In 2007, the Israel Antiquities Authority uncovered an ancient Roman street thought to be from the second to fourth centuries. It was a side street which connected two major roads, led up to the Temple Mount; the discovery of the road gave further evidence that Romans continued to use the Temple Mount after the destruction of the temple in 70 CE. Excavations at the site continued as late as 2014, led by archaeologists Peter Gendelman and Ortal Chalaf on behalf of the Israel Antiquities Authority; the Struthion Pool is a large cuboid cistern, which gathered the rainwater from guttering on the Forum buildings. Prior to Hadrian, this cistern had been an open-air pool, but Hadrian added arch vaulting to enable the pavement to be placed over it; the existence of the pool in the first century is attested by Josephus, who reports that it was called "Struthius". This Struthion Pool was built as part of an open-air water conduit by the Hasmoneans, which has since been enclosed; as a result of 1971 extensions to the original Western Wall Tunnel, the Hasmonean water system, which runs under Arab housing, became linked to the end of the Western Wall Tunnel, opened as a tourist attrac
Corporation Street is one of Manchester city centre's major streets. It runs from Dantzic Street to the junction of Market Street. Major buildings located on or adjacent to the street include the Manchester Arndale, Exchange Square, The Printworks and New Century Hall next to the CIS Tower; the street was bombed in 1996 by the Provisional IRA, since the vicinity has undergone large scale reconstruction. The area around Corporation Street has been a target for several planned terrorist attacks, most in 2009. To reduce this threat, the street is pedestrianised between Market Street and Withy Grove between 1100 and 1900 hours. A series of bollards have been installed that grant access only to authenticated emergency service vehicles and buses. Corporation Street was constructed in 1848 cutting through the former mediaeval streets giving access to Ducie Bridge and the north, it ran parallel to Deansgate from Cross Street to its junction with Dantzic Street. The Co-operative Wholesale Society, founded in 1863 as a logical extension of the 1844 Rochdale Pioneer Society and other local co-ops, established its headquarters in City Buildings, Corporation Street.
In 1867 it was joined by the newly formed Co-operative Insurance Company. City Buildings was the first home of The Clarion, the radical newspaper founded by Robert Blatchford, first published on 12 December 1891, which moved to Fleet Street in 1895. In the early 20th century, the scale of the architecture changed as the east side of Corporation Street attracted substantial broad based buildings; the neo-Baroque building designed by F. E. L. Harris for the Co-operative Wholesale Society was erected between 1905 and 1909, dated 1907, it was constructed in red brick with polished sandstone dressings. The façade has full height pilasters and Corinthian columns, the roof is concealed by parapet walls; the Mitchell Memorial Hall was lost in the Manchester Blitz, the 1907 building has been extended to fill the whole block. A further Classical sandstone building on Corporation Street to the north of Hanover Street is owned by the CWS; this was designed by W. A. Johnson in 1928 and opened in 1930, it is symmetrical in design, with further full height pilasters and a large central entrance arch, topped with a mansard roof with dormer windows.
By 1908 a new Chief Office for the Co-operative Insurance had been built at 109 Corporation Street, which served as their head office until 1962 when they moved to the CIS Tower on Miller Street 100 yards distant. Footage captured in 1901 shows the junction of Cross Street and Corporation Street with horse-drawn carriages; the junction with Withy Grove became the northern offices of a national newspaper. The centre's profile, the presence of several national chains, made it a target for terrorists. Arson attacks in April 1991 were followed by several firebombs in December 1991 which caused extensive damage to four stores; the Provisional Irish Republican Army was blamed for both incidents, in which the devices were placed in soft furnishings during shopping hours. After the second, Christmas shopping continued much as normal the following day in the unaffected stores. One unnamed fireman said, "What bugs me is if there's a big one planted there's a lot of glass around here, a lot of people will be killed".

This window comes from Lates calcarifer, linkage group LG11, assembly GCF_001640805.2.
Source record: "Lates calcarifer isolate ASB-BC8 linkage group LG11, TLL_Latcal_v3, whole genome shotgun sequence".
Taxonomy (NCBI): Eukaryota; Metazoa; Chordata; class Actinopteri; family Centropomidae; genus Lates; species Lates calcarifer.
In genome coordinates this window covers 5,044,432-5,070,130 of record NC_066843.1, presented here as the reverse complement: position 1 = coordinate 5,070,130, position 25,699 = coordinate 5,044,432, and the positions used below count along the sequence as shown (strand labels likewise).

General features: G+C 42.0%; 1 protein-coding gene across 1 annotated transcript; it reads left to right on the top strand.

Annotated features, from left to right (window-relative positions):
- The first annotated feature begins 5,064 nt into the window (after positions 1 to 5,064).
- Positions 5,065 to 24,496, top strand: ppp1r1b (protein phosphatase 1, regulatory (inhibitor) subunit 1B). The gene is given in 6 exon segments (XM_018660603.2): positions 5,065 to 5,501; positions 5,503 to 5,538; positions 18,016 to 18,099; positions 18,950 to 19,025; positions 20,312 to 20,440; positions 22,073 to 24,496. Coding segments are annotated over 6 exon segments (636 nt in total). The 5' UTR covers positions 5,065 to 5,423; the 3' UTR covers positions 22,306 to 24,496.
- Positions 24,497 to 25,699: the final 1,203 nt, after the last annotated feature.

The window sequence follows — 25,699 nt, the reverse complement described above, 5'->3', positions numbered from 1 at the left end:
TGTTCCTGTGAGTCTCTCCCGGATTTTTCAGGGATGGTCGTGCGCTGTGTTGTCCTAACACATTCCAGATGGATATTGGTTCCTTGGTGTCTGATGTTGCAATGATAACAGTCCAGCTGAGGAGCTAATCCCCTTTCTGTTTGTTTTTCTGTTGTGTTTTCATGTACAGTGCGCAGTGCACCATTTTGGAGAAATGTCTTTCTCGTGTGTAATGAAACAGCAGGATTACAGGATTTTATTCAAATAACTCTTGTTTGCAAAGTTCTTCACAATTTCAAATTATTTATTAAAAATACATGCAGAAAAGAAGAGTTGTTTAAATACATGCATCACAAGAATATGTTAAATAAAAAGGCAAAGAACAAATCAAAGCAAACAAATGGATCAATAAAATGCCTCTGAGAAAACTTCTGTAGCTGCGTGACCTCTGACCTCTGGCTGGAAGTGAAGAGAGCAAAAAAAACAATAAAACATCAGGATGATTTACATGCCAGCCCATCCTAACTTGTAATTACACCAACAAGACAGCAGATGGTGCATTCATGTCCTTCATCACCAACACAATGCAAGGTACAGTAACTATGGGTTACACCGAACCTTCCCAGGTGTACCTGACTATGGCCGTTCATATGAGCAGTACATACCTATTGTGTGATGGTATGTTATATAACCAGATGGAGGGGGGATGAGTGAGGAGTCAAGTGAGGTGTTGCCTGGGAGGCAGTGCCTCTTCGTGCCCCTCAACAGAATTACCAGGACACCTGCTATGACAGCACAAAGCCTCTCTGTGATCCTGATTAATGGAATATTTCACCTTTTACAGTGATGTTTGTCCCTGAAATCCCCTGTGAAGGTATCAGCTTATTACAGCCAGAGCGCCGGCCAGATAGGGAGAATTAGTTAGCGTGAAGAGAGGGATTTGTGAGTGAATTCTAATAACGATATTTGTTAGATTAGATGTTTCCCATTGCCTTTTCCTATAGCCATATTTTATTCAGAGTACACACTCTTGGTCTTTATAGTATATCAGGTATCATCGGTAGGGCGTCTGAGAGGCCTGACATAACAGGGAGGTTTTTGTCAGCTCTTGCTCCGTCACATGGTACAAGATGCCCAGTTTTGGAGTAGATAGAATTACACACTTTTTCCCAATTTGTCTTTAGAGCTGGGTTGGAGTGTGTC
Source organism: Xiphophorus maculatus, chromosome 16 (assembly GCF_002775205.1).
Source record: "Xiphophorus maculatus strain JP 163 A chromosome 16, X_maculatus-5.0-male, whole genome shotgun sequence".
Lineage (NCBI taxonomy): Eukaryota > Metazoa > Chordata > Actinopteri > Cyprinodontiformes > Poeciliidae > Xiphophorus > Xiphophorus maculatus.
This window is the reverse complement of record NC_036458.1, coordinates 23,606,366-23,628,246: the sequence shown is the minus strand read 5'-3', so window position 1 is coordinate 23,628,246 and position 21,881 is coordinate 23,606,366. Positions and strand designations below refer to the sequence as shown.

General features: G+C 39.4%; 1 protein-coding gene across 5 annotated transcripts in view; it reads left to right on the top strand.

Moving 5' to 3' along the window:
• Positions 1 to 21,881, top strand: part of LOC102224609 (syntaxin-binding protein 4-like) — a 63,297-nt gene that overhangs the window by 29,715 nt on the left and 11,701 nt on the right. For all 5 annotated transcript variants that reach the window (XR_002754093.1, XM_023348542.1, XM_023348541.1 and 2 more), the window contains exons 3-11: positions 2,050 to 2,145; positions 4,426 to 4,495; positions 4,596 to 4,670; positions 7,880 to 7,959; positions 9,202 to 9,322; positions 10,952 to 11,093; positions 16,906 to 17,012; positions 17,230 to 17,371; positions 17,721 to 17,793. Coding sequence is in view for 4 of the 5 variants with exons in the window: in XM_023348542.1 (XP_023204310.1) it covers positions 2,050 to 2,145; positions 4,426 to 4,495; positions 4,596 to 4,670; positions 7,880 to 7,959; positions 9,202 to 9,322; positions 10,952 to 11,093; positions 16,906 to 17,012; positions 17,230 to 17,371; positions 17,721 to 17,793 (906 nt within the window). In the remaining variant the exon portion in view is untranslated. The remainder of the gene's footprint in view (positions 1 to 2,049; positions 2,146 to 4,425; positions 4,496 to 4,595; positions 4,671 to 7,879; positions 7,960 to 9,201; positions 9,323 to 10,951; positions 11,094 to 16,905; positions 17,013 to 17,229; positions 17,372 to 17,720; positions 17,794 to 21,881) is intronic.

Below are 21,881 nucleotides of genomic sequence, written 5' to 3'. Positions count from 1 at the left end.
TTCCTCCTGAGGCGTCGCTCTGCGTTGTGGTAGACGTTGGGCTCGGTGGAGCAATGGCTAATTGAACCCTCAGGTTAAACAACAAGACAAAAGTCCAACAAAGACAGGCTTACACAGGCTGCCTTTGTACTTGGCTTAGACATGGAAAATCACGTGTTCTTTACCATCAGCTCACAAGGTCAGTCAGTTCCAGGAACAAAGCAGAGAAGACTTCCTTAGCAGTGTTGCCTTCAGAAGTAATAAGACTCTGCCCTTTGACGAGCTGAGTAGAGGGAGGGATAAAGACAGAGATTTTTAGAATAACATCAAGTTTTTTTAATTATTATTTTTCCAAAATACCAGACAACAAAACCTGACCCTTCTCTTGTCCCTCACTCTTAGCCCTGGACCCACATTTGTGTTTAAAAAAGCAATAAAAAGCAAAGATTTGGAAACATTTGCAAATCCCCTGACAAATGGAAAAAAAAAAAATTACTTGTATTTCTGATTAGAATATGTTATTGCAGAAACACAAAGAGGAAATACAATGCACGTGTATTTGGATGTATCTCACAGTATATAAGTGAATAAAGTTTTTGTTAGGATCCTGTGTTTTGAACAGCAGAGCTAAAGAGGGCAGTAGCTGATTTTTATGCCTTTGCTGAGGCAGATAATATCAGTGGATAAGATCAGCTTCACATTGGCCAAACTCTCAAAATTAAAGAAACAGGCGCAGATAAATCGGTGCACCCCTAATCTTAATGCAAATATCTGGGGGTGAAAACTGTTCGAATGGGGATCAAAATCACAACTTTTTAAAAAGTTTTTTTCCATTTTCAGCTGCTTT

On the morning of Saturday 15 June 1996, at about 9:20, two men parked a van containing a 1,500 kg bomb on Corporation Street between Marks & Spencer and the Arndale. At about 9:45, a coded warning was received by the local television station. About 80,000 people were cleared from the area by local police and store staff using procedures developed after another IRA bombing incident in 1992; the bomb exploded at 11:17, shortly after the army bomb squad arrived from Liverpool and began making it safe. Nobody was killed by the bomb, but over 200 people were injured, some mostly by flying glass and shrapnel; the bomb blast damaged much of the surroundings beyond repair, on financial grounds the decision was taken to reconstruct Manchester city centre from the ground up. Marks and Spencer's and the adjacent Longridge House were condemned as unsafe within days, were demolished; the frontage of the Arndale on Corporation Street and the footbridge were structurally damaged. The reinsurance company Swiss Re estimated that the final insurance payout was over £400M, making it, at the time, the most expensive man-made disaster ever.
About twelve buildings in the immediate vicinity of the explosion on Corporation Street were damaged. Overall, 530,000 square feet of retail space and 610,000 square feet of office space were put out of use. Insurers paid out £411 million in damages for what was at the time one of the most expensive man-made disasters and there was considerable under-insurance. Victims of the bombing received a total of £1,145,971 in compensation from the Criminal Injuries Compensation Authority. According to Home Office statistics, an estimated 400 businesses within half a mile of the blast were affected, 40% of which did not recover; the heaviest damage was sustained by the three buildings closest to the bomb: Michael House, comprising a Marks & Spencer store and a six-storey office block. Michael House was demolished. Marks & Spencer took the opportunity to acquire and demolish the adjacent Longridge House, using the enlarged s